Model catalysts, consisting of a conducting substrate with a thin SiO2 or Al2O3 layer on top of which the active catalytic phase is deposited, were applied to study the sulfidation of Co–Mo catalysts and to test their catalytic behavior in the hydrodesulfurization of thiophene. CoMoS, the highly active cobalt promoted MoS2 in which Co is thought to decorate the edges of MoS2 slabs, can be synthesized by sulfiding nitrilotriacetic acid complexes of cobalt and molybdenum. These complexes are deposited on SiO2/Si(100) and Al2O3/Si(100) model supports by spin coating. X-ray photoelectron spectroscopy measurements on these Co–Mo catalysts provide detailed insight into the mechanism of sulfidation. It appears that Mo is sulfided first and then the Co; this is imperative to form the CoMoS phase. Thiophene hydrodesulfurization studies of CoMoS model catalysts yield activities and product distributions consistent with those obtained from their high surface area counterparts, proving that these models are realistic. They offer, therefore, a great potential for fundamental surface science studies of catalytic phases and of adsorption, desorption, and reactions of gases as well.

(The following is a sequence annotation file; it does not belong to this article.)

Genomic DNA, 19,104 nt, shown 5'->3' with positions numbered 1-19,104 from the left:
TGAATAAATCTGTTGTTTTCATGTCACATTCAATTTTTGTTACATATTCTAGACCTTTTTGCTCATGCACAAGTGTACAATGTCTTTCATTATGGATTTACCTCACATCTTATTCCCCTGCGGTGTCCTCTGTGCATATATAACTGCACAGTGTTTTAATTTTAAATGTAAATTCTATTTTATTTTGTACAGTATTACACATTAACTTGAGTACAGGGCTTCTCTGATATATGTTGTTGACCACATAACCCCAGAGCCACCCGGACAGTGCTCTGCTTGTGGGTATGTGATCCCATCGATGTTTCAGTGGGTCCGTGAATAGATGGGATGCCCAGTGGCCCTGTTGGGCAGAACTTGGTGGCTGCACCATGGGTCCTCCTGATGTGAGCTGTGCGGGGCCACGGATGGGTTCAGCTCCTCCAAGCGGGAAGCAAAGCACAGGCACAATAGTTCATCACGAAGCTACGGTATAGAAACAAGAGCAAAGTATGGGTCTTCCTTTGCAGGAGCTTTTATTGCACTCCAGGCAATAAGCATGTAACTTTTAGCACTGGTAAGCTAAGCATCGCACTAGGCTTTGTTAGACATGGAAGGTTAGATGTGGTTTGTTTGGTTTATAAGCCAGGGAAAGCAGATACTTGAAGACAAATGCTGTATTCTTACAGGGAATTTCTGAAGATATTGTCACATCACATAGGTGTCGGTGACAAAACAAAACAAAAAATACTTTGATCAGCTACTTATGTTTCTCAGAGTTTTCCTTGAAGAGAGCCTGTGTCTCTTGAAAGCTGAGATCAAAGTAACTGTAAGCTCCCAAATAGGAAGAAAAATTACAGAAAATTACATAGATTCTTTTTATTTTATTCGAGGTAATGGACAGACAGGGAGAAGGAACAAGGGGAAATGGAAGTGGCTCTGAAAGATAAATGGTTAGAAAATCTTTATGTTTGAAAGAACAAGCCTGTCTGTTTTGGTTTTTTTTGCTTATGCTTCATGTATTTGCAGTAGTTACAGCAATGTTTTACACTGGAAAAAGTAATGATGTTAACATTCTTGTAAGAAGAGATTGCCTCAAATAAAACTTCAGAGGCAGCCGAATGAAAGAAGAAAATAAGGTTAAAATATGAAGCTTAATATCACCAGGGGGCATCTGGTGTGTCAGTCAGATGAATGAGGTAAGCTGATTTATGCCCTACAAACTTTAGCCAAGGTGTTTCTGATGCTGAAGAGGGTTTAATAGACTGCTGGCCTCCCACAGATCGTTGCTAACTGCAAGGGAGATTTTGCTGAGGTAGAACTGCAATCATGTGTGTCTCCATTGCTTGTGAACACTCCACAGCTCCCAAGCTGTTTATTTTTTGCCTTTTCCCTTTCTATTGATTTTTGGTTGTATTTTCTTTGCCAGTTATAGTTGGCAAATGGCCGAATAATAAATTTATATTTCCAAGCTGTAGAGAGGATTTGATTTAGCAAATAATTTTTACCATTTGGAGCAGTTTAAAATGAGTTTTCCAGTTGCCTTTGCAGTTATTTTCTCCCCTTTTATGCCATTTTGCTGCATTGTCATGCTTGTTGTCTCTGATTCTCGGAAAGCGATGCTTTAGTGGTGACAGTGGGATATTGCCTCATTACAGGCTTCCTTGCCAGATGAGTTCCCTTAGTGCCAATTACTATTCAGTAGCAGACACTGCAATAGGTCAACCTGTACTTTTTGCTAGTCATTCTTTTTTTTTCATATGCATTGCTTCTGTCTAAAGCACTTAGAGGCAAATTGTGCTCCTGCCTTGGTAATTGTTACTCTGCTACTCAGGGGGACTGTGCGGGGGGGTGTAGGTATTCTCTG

|Journal||Journal of Vacuum Science and Technology A: Vacuum, Surfaces, and Films|
|Publication status||Published - 1997|